I have to say, I'm really not fussed with the big hoopla that is going to be the London Olympics, 2012. I might check in on the opening ceremony and the odd high profile event where we are in with a shot at gold. But other than that, I have to confess that I couldn't give two hoots. It's not that I don't like sport either (tennis and football are my favourites), but aside from the fast track events, the Olympics has never really floated my boat. I don't understand why people get so excited about what to me is a borefest of sports that you never hear anything from at any other time - and for very good reason. I am also going to be watching from behind the palms of my hands, maybe even from behind the sofa when they let Boris (our esteemed London Mayor) loose on proceedings. The whole world will be watching, for goodness sake...However, watching Boris spout nonsense will be nothing compared to the shame I will feel when Team GB is forced to present to the world athletes that have previously been given lifetime bans. Theoretically, I like to believe that everyone deserves a second chance in life. But I do believe there should be a few exceptions, representing one's country at a national level being one of those. Doesn't matter if it's playing for the national football team, competing in the Tour de France or at the Olympics. Once you have cheated, that should be it. You know the consequences and you accept the punishment when you are caught.
Which is why I found the ruling by the Court of Arbitration for Sport - overturning the British Olympic Association's Lifetime ban policy - extremely disappointing. After all, what does it say to our children when they hear that cheats do not necessarily always get their comeuppance? It's bad enough that they see footballers diving all over the football pitch, getting rewarded penalties and causing their fellow professionals to get sent off. But now in what is supposed to be the purest sporting event in the world, cheats can once again prosper. Dwayne Chambers and David Millar may indeed represent Team GB once more, and if they win gold - how hollow will that victory feel?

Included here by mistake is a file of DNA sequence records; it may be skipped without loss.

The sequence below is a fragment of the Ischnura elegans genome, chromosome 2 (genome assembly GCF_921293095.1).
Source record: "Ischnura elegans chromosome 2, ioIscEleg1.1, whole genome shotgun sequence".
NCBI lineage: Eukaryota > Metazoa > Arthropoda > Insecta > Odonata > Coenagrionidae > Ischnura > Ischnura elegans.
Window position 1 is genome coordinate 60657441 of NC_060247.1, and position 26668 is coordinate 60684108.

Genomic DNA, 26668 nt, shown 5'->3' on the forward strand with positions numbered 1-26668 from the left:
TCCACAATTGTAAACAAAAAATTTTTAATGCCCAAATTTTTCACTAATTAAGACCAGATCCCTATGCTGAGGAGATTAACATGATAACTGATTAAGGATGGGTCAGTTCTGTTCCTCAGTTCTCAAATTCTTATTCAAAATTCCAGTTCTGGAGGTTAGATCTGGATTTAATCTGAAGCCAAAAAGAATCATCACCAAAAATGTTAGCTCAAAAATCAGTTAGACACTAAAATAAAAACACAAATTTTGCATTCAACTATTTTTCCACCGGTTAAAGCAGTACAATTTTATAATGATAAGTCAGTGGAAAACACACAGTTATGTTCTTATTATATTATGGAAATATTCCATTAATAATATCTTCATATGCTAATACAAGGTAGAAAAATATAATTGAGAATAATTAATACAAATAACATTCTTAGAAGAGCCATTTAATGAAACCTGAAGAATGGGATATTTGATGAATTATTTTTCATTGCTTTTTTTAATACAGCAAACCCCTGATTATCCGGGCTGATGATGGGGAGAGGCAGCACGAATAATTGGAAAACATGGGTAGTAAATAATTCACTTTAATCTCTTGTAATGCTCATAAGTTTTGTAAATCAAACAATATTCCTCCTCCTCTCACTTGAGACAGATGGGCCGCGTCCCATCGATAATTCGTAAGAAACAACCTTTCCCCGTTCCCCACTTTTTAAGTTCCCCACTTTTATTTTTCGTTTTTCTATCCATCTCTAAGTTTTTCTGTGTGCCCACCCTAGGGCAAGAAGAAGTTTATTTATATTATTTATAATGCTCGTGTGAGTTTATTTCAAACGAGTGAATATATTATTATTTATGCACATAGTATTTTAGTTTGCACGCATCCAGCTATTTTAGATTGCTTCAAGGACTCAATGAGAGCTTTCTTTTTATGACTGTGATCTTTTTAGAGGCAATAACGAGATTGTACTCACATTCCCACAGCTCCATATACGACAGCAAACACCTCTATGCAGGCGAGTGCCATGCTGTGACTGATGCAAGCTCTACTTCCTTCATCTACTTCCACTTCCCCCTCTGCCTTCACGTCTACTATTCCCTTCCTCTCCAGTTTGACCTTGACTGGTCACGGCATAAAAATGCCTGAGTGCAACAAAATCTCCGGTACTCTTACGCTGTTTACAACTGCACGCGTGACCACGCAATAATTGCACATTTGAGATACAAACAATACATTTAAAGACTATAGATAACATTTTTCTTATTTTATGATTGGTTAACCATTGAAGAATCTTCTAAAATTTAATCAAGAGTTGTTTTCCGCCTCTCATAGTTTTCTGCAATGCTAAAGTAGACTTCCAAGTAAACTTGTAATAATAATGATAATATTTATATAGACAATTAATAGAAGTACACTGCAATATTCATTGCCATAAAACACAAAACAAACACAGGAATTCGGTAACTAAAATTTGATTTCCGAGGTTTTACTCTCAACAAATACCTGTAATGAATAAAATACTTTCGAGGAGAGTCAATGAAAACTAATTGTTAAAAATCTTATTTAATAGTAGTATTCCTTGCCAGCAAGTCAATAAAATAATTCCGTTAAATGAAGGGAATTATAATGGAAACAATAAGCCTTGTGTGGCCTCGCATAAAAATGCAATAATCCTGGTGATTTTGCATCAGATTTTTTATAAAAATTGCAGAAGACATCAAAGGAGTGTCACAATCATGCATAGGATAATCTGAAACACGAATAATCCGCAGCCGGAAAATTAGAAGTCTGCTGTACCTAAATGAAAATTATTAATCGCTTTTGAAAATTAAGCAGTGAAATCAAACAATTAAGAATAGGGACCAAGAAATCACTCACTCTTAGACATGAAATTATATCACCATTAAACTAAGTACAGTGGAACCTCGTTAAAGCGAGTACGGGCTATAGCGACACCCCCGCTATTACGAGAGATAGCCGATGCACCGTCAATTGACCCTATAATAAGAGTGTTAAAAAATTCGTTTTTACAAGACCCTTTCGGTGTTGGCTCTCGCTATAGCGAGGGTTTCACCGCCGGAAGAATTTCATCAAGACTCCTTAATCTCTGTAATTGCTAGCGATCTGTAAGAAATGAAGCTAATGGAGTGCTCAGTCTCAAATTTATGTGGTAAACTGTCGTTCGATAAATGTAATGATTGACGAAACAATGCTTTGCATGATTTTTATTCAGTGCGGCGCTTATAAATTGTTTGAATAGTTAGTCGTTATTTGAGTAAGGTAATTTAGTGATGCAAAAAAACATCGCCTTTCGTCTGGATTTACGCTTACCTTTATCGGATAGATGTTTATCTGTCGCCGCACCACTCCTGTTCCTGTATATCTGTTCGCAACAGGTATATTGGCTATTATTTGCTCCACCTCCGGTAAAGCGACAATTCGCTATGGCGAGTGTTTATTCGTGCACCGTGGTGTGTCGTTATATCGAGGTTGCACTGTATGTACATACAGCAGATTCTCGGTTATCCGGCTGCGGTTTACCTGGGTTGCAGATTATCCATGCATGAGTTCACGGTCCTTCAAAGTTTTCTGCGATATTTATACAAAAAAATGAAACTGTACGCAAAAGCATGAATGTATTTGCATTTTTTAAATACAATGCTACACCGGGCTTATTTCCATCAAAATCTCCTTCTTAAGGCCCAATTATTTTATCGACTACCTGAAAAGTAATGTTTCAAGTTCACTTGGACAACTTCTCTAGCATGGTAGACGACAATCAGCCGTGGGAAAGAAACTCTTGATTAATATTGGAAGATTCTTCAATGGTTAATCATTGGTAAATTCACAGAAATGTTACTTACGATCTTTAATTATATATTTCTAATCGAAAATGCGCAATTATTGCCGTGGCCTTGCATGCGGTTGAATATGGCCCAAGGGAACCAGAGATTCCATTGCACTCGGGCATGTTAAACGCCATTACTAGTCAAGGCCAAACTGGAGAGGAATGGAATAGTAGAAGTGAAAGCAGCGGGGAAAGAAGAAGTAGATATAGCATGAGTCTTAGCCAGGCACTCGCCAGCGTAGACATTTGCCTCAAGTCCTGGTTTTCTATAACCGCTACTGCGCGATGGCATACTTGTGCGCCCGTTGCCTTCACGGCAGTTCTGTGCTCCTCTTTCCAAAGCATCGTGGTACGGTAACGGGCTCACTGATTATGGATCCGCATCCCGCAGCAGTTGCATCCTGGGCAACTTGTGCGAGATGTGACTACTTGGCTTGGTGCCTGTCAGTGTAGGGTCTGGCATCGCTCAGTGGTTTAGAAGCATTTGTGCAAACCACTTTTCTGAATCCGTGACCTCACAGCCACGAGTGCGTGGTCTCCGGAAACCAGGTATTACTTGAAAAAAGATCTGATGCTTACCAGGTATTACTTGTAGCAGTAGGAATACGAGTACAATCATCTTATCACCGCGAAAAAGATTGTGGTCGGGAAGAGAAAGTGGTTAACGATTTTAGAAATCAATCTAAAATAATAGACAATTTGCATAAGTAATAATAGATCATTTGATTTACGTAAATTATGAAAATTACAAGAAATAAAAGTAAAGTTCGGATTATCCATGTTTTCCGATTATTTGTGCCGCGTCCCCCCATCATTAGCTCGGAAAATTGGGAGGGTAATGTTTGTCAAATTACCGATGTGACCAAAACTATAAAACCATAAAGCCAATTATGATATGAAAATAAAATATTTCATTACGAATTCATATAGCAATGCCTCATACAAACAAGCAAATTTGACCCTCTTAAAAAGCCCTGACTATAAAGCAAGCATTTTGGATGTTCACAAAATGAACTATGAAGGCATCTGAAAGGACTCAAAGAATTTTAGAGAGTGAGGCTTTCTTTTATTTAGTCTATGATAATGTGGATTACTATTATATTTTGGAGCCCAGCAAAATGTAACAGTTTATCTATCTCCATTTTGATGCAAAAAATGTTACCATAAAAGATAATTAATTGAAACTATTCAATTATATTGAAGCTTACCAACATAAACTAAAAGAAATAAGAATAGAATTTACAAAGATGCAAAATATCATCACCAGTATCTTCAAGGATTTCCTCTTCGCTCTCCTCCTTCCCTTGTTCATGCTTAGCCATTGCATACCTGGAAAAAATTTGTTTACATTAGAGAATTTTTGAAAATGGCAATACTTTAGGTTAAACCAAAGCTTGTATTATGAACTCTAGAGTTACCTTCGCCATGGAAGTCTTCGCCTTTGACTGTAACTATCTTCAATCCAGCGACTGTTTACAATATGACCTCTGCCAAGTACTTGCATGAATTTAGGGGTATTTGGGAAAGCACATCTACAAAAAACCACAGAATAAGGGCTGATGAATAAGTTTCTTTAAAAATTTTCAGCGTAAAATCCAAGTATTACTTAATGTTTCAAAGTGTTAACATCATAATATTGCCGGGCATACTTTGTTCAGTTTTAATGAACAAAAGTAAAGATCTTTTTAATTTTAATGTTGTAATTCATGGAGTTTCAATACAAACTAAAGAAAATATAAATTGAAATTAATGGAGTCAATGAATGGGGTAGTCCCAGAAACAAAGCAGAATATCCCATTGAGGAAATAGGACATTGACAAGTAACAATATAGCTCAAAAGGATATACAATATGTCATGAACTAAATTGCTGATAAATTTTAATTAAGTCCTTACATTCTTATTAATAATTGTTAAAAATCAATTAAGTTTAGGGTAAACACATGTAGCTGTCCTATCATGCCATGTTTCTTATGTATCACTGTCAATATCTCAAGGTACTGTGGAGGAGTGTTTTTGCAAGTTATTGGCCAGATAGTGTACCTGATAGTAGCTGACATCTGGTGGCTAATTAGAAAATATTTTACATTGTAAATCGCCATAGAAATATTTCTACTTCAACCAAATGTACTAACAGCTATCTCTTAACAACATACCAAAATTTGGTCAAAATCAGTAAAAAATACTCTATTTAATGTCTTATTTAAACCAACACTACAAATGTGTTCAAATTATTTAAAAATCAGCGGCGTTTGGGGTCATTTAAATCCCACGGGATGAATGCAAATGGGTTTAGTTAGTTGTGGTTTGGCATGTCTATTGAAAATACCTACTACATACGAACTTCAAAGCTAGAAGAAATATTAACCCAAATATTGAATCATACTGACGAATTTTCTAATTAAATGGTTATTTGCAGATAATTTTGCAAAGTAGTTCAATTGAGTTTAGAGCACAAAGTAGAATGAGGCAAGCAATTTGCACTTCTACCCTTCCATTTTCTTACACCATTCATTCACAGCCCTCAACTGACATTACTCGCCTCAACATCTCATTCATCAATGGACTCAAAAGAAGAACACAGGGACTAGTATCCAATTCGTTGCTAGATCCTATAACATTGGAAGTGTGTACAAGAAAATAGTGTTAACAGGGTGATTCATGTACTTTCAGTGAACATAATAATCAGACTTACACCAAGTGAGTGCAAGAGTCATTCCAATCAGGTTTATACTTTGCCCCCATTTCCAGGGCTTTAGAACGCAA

These are fairly depressing times, what with austerity and the nagging feeling that society's moral standards are on the decline. Dull as I personally may find much of the actual sport, I would still like to feel that the Olympics stands for what is still good and pure in the world. That is still about hopes and dreams and people triumphing, sometimes against all odds. The Olympics is still a symbol of the world coming together - a light that never goes out. So why sully its legacy? Even if other nations choose to allow those who have let down their country and fellow athletes to compete again, why should the British Olympic Association, who still wishes to honour fair play, be forced to go against its principles?